The International Air Transport Association (IATA) has released data for global air freight that show a 10.6 per cent decrease in business during 2020 – the largest dip in year-on-year demand since its records began in 1990, and well above the six per cent fall in general demand for goods globally.
Available air freight capacity, meanwhile, fell by 23.3 per cent (and 24.1 per cent for international operations), more than double the drop in demand. With large numbers of passenger aircraft – which usually provide significant trade capacity – grounded during lockdowns, shippers have had to use dedicated freight services more often.
IATA said a recovery of new export orders in developing and emerging markets, and in global industrial production, had improved the situation by the end of last year. However, with ongoing low activity in the passenger markets, it added that ‘there is no end in sight’ for the pressure on space.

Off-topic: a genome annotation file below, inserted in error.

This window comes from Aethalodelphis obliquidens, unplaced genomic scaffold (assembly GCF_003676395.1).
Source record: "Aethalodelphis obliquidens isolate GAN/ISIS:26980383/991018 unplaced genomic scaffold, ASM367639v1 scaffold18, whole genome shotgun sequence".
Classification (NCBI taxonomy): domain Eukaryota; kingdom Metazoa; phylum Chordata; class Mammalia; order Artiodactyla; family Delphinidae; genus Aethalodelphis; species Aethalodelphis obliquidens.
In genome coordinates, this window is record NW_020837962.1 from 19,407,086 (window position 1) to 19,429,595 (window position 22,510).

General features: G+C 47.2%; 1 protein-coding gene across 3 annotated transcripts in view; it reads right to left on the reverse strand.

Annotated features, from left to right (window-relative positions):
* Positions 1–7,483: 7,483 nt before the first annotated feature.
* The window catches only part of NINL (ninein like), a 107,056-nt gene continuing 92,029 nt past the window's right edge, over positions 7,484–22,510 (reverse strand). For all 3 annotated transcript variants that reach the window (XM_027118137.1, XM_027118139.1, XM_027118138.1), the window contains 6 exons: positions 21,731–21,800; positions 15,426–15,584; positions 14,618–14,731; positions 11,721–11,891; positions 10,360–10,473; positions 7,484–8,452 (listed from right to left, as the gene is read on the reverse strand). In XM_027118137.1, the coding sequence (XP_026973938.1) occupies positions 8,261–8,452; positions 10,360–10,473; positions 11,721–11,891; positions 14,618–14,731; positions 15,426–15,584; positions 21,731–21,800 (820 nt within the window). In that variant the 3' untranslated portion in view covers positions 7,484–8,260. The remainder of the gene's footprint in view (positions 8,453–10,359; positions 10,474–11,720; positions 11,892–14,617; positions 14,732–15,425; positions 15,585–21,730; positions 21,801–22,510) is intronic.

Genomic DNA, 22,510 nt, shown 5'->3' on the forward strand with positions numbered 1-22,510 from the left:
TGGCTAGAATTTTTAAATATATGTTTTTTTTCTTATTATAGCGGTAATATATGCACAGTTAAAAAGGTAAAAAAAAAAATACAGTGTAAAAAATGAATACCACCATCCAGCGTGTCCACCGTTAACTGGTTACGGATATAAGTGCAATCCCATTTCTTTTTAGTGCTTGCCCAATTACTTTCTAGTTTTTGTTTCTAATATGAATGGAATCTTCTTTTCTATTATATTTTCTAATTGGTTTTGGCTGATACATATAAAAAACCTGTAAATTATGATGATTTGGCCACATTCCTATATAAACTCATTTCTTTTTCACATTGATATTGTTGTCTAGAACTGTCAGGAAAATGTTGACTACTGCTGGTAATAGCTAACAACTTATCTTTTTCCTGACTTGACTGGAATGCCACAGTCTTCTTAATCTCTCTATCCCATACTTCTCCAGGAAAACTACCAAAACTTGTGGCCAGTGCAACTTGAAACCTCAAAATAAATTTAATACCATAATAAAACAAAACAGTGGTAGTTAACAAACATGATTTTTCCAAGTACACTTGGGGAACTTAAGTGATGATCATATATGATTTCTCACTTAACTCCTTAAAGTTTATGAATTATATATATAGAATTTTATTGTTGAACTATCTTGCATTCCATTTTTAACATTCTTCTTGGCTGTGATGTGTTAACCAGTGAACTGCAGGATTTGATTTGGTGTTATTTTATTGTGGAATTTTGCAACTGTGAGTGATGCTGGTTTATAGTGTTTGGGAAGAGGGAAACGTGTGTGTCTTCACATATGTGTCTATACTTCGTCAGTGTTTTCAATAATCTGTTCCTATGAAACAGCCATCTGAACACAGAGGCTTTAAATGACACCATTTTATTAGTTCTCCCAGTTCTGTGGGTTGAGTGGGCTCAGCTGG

‘Air cargo is surviving the crisis in better shape than the passenger side of the business. For many airlines, 2020 saw air cargo become a vital source of revenues, despite weakened demand. But with much of the passenger fleet grounded, meeting demand without belly capacity continues to be an enormous challenge,’ said Alexandre de Juniac, IATA’s Director General and CEO. ‘And, as countries strengthen travel restrictions in the face of new coronavirus variants, it is difficult to see improvements in passenger demand or the capacity crunch. 2021 will be another tough year.’
The IATA’s report pointed to significant variation in the regional performance of air cargo during the year. Carriers in the US and Africa reported an overall increase in demand (of +1.1 per cent and +1.0 per cent, respectively), while all other regions fell compared with 2019. The Asia-Pacific, Europe and Latin America regions all posted double-digit falls, of 15.2 per cent, 16 per cent and 21.3 per cent respectively. International demand fell in all regions apart from Africa, where there was an increase of 1.9 per cent.